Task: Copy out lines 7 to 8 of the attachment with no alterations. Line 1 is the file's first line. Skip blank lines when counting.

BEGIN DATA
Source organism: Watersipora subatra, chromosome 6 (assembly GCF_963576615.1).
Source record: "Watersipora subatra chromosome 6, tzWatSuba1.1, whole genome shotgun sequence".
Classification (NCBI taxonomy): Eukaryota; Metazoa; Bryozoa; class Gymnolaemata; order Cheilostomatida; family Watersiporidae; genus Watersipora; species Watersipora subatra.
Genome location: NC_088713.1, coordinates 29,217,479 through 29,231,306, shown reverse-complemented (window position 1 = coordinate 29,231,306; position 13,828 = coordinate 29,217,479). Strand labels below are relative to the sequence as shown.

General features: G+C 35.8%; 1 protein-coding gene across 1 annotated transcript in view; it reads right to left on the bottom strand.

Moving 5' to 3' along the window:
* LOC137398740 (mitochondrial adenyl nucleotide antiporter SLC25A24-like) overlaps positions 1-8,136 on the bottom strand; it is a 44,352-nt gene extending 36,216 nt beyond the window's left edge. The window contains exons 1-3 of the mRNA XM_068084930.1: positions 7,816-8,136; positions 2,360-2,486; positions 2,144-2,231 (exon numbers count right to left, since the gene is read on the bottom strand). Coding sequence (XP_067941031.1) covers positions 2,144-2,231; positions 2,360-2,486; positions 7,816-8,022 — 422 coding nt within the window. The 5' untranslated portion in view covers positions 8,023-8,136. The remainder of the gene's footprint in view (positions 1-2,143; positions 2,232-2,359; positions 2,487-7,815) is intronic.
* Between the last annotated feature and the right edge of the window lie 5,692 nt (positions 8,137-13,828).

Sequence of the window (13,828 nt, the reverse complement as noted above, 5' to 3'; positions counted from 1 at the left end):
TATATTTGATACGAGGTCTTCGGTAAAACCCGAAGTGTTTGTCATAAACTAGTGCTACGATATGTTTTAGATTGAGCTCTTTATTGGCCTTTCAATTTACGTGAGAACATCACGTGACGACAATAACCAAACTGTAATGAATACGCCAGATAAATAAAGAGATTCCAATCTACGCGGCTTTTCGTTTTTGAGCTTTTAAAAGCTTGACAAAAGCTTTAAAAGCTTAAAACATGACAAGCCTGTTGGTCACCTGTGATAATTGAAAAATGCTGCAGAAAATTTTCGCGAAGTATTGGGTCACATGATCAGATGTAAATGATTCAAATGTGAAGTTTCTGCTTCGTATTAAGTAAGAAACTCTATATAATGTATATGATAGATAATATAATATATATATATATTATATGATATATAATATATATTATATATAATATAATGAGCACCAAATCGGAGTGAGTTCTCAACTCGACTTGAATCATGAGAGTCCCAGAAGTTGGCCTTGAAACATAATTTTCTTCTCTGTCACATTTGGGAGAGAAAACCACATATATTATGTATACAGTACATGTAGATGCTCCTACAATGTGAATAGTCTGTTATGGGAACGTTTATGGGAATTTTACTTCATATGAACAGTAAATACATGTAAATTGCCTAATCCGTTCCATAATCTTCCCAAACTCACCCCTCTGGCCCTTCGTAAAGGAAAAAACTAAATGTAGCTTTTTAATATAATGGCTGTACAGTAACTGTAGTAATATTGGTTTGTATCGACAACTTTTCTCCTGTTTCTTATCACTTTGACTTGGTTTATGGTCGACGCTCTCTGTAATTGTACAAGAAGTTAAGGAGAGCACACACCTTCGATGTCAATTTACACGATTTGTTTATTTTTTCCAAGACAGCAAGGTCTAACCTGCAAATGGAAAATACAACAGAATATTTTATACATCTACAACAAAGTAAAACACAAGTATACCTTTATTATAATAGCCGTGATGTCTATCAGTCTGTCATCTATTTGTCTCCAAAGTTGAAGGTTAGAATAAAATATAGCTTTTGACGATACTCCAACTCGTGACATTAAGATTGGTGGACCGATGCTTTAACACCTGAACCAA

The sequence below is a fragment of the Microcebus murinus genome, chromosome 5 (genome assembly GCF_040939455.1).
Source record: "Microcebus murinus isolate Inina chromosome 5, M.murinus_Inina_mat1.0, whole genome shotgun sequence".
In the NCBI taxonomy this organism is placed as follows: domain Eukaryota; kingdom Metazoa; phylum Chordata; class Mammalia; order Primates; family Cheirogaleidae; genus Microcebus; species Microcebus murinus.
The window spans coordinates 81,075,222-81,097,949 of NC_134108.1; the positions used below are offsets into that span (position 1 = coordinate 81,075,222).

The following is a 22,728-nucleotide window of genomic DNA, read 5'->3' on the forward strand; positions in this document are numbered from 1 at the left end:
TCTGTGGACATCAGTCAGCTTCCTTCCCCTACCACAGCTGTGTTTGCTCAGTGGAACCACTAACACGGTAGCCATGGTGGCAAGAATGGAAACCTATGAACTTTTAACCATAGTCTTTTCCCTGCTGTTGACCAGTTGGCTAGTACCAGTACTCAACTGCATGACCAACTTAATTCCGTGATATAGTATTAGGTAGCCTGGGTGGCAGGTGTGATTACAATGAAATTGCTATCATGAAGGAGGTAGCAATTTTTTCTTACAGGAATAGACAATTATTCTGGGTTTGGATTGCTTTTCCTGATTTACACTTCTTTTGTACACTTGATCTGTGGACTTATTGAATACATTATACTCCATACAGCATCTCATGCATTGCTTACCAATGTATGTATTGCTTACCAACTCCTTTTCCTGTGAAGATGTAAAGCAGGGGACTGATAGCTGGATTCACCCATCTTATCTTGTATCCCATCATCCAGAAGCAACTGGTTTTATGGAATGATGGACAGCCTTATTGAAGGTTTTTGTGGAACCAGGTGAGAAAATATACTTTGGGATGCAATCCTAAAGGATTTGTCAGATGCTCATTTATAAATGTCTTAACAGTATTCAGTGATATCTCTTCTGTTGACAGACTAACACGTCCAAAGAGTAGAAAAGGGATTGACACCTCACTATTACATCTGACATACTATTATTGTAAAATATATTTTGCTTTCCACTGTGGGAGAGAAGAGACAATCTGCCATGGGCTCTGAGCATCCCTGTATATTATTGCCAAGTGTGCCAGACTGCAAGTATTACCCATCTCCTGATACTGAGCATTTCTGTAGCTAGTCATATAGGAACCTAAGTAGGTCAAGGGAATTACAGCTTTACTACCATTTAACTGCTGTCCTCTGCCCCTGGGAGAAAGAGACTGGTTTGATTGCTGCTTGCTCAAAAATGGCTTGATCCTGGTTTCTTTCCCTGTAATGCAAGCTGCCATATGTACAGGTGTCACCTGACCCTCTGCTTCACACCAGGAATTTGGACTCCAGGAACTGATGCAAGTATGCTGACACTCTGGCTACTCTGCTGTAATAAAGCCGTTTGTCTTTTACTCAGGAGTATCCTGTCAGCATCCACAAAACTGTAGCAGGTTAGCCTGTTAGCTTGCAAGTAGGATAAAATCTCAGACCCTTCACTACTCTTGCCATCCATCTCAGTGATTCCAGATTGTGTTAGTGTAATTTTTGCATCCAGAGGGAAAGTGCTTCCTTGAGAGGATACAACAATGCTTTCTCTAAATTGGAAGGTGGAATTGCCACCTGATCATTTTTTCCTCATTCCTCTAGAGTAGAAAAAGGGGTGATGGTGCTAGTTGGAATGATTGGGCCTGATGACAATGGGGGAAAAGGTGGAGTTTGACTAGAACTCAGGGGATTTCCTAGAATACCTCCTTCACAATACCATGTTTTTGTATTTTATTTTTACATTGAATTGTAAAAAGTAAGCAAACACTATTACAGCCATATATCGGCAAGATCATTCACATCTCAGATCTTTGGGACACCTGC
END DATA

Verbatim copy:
* LOC137398740 (mitochondrial adenyl nucleotide antiporter SLC25A24-like) overlaps positions 1-8,136 on the bottom strand; it is a 44,352-nt gene extending 36,216 nt beyond the window's left edge. The window contains exons 1-3 of the mRNA XM_068084930.1: positions 7,816-8,136; positions 2,360-2,486; positions 2,144-2,231 (exon numbers count right to left, since the gene is read on the bottom strand). Coding sequence (XP_067941031.1) covers positions 2,144-2,231; positions 2,360-2,486; positions 7,816-8,022 — 422 coding nt within the window. The 5' untranslated portion in view covers positions 8,023-8,136. The remainder of the gene's footprint in view (positions 1-2,143; positions 2,232-2,359; positions 2,487-7,815) is intronic.
* Between the last annotated feature and the right edge of the window lie 5,692 nt (positions 8,137-13,828).